Pannell selected as WAIC Educator of the Year
Douglas – Each year, Wyoming Ag in the Classroom (WAIC) honors one teacher from the state of Wyoming for their outstanding work in and out of the classroom, helping students to learn and grow. This year, Hulett ag teacher Jim Pannell was honored for his dedication to students and work in developing the ag program at Hulett High School.
“Simply put, Jim Pannell makes a difference in students’ lives. He not only has the ability to teach students enrolled in his ag class about the value of Wyoming agriculture and natural resources, he seems to be a magnet for many other students, especially those needing direction in their everyday life,” said WAIC Board Chairman Mantha Phillips. “He encourages students to believe in themselves and strive for a better life through education. He just has a knack for not letting any student fall through the cracks.”
While Pannell’s teaching experience only totals four years, his roots in the agriculture industry run deep.
Pannell graduated from UW in 1985 with a degree in agriculture education. After graduation Pannell taught at LCCC and Meeteetse before marrying Kelly, his wife of 25 years, and returning to the family ranch near Hulett.
“I taught for two years starting in 1985, and then I ranched for 25 years,” commented Pannell. “I returned to teaching two years ago. Some people refer to me as the oldest rookie in the business.”
While ranching, Pannell maintained his involvement with youth, organizing and hosting numerous livestock judging contests, sponsoring yearly cattle industry educational seminars and serving on various boards that help promote youth.
Back in the saddle
When Pannell returned to teaching in 2010, one of his first acts as the new agriculture teacher was securing the land for the Hulett Ag Education Training Center, an acreage across the street from the Hulett Ag Department that has several barns, corrals, and a cattle working alley and chute.
“He and the students have built a school farm across the street from the shop area. Students are able to work with farm animals and learn up to date industry standards. The school farm has also helped promote town kids in getting involved in agriculture and learning that it’s more than cows and plows,” said Cynthia Lummis at the Wyoming Agriculture Hall of Fame picnic, where Pannell was recognized.
“Even though we are a rural community, we have a lot of kids that are urban and don’t have a real association with agriculture,” explained Pannell. “Through our classes, they get some exposure, and they get to have fun at the same time.”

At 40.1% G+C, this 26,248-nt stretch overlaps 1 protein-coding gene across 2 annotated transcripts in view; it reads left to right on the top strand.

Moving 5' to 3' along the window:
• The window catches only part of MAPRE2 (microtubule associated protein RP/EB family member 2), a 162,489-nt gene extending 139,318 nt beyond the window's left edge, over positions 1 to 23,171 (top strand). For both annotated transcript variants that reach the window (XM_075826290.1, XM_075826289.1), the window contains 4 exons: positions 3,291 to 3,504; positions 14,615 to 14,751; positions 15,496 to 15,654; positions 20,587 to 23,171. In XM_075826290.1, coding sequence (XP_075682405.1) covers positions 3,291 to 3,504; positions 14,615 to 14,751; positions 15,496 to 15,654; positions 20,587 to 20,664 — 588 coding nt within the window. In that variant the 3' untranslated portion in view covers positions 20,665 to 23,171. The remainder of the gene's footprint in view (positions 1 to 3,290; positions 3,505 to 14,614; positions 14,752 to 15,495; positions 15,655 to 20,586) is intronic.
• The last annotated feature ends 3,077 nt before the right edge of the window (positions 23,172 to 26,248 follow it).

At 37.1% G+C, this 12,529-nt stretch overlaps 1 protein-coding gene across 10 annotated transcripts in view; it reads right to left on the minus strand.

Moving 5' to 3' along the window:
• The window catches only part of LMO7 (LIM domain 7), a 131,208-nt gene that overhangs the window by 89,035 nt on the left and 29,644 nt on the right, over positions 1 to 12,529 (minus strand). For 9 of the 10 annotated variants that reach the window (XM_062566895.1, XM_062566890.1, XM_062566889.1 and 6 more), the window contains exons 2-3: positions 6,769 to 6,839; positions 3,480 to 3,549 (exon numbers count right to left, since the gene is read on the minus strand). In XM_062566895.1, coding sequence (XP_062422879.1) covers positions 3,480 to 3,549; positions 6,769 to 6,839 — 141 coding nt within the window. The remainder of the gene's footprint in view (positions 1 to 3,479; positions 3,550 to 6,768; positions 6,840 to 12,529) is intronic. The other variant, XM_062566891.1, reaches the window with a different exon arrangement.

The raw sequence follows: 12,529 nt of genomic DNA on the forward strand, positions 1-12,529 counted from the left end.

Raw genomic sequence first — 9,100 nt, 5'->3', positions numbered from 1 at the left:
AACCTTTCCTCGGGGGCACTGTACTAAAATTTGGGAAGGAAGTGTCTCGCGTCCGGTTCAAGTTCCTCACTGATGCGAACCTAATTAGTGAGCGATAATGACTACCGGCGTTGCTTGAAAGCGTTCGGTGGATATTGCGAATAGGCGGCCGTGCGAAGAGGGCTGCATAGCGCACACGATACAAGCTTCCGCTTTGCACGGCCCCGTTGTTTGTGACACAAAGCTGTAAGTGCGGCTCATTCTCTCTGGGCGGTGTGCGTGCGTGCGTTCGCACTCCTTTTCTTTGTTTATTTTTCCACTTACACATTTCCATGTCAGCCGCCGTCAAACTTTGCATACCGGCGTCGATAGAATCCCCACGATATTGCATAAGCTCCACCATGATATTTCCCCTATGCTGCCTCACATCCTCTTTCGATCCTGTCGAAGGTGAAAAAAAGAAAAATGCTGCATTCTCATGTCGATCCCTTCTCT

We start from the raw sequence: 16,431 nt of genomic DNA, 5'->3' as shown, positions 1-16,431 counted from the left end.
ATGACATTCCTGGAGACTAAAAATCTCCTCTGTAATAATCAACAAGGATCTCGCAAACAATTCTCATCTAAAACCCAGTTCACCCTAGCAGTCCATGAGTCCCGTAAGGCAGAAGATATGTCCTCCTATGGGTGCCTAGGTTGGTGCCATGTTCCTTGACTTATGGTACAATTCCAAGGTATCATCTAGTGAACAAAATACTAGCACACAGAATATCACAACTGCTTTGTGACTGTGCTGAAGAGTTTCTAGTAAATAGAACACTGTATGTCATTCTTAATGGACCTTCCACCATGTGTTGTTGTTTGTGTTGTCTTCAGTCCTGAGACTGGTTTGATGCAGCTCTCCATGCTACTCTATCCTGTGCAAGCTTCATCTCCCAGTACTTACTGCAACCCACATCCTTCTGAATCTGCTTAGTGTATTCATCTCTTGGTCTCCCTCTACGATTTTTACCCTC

Pannell built the agriculture and welding program at Hulett High School in two years from 23 students to 38 students, grades nine through 12. He has also increased the enrollment in grades six through 12 to a total of 59 students, or 71 percent of the sixth through twelfth grade population. He has worked diligently to build community partnerships and bring in experts to teach students and promote post-secondary options, as well.
“We have a really small school,” said Pannell. “We are kindergarten through twelfth grade, which is really cool, because I get to interact with not only the high school and middle school kids in my regular classes, but I get to interact with the elementary kids on almost a daily basis.”
In the agriculture program, Pannell noted that he focuses on hands-on opportunities for students.
“A student told me once, ‘I really enjoy this class because we spend the rest of our time sitting on our butts being told what to do, and we get to come down here and actually do something,’” said Pannell. “That meant a lot to me.”
Pannell also has an open-door policy for everyone – students, teachers, administration, parents and friends – and his enthusiasm and demeanor provide students with an atmosphere where they want to learn.
Kellen Wilson, one of Pannell’s students, said, “One of the best things about his classes is that if you want to do something, and it is within a reasonable limit, he lets us. He doesn’t try to limit or restrict us by saying everyone has to build the same thing.”
Wilson noted that the freedom for creativity has helped him throughout school.
“If we don’t know how to do something, we aren’t afraid to ask,” added Jesse Fosheim, a recent graduate of Pannell’s. “He shows us how to do things if we don’t know.”
“We aren’t afraid to make mistakes, and we aren’t afraid to ask questions in my class,” Pannell added.
“Students care about learning because they know Jim Pannell cares about them. We’re very fortunate to have Jim teaching ag class in Hulett,” said Phillips.
“Being named as Educator of the Year is an honor, and it’s humbling,” commented Pannell. “It’s not really a job when it’s something you enjoy and love, and when you get to work with kids like this, it’s fun.”
Saige Albert is managing editor of the Wyoming Livestock Roundup and can be reached at email@example.com.
Educator of the Year Sponsors
The Educator of the Year program is sponsored by the following businesses and individuals:
-IPY Ranch, Hulett
-Campstool Ranch and KOA of Devils Tower
-EnCana Oil and Gas, Randy Teeuween
-Mantha Phillips, Casper
-Wyoming Livestock Roundup, Dennis Sun, Casper